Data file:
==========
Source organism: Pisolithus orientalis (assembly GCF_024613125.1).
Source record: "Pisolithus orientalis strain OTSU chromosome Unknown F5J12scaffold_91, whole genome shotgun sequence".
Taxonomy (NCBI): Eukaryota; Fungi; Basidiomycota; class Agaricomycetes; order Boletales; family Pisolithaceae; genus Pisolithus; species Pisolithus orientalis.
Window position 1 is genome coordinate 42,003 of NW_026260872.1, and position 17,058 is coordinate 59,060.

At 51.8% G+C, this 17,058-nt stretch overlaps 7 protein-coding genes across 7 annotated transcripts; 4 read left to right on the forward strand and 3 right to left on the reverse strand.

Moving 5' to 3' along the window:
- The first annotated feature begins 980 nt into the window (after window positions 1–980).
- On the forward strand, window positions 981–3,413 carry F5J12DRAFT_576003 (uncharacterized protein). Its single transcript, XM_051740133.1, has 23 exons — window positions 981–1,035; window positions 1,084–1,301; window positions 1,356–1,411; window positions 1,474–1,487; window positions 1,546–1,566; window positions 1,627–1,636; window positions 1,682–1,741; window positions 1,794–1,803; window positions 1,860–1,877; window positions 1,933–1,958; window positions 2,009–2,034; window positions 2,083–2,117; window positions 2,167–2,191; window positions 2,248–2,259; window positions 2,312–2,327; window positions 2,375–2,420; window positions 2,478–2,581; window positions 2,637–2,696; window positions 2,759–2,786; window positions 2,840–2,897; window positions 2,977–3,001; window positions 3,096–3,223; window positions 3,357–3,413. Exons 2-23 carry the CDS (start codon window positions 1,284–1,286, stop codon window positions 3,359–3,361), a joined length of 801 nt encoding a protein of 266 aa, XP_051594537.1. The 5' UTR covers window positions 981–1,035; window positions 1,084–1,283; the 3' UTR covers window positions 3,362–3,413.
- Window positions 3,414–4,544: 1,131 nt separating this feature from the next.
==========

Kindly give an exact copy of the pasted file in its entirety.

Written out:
Source organism: Pisolithus orientalis (assembly GCF_024613125.1).
Source record: "Pisolithus orientalis strain OTSU chromosome Unknown F5J12scaffold_91, whole genome shotgun sequence".
Taxonomy (NCBI): Eukaryota; Fungi; Basidiomycota; class Agaricomycetes; order Boletales; family Pisolithaceae; genus Pisolithus; species Pisolithus orientalis.
Window position 1 is genome coordinate 42,003 of NW_026260872.1, and position 17,058 is coordinate 59,060.

At 51.8% G+C, this 17,058-nt stretch overlaps 7 protein-coding genes across 7 annotated transcripts; 4 read left to right on the forward strand and 3 right to left on the reverse strand.

Moving 5' to 3' along the window:
- The first annotated feature begins 980 nt into the window (after window positions 1–980).
- On the forward strand, window positions 981–3,413 carry F5J12DRAFT_576003 (uncharacterized protein). Its single transcript, XM_051740133.1, has 23 exons — window positions 981–1,035; window positions 1,084–1,301; window positions 1,356–1,411; window positions 1,474–1,487; window positions 1,546–1,566; window positions 1,627–1,636; window positions 1,682–1,741; window positions 1,794–1,803; window positions 1,860–1,877; window positions 1,933–1,958; window positions 2,009–2,034; window positions 2,083–2,117; window positions 2,167–2,191; window positions 2,248–2,259; window positions 2,312–2,327; window positions 2,375–2,420; window positions 2,478–2,581; window positions 2,637–2,696; window positions 2,759–2,786; window positions 2,840–2,897; window positions 2,977–3,001; window positions 3,096–3,223; window positions 3,357–3,413. Exons 2-23 carry the CDS (start codon window positions 1,284–1,286, stop codon window positions 3,359–3,361), a joined length of 801 nt encoding a protein of 266 aa, XP_051594537.1. The 5' UTR covers window positions 981–1,035; window positions 1,084–1,283; the 3' UTR covers window positions 3,362–3,413.
- Window positions 3,414–4,544: 1,131 nt separating this feature from the next.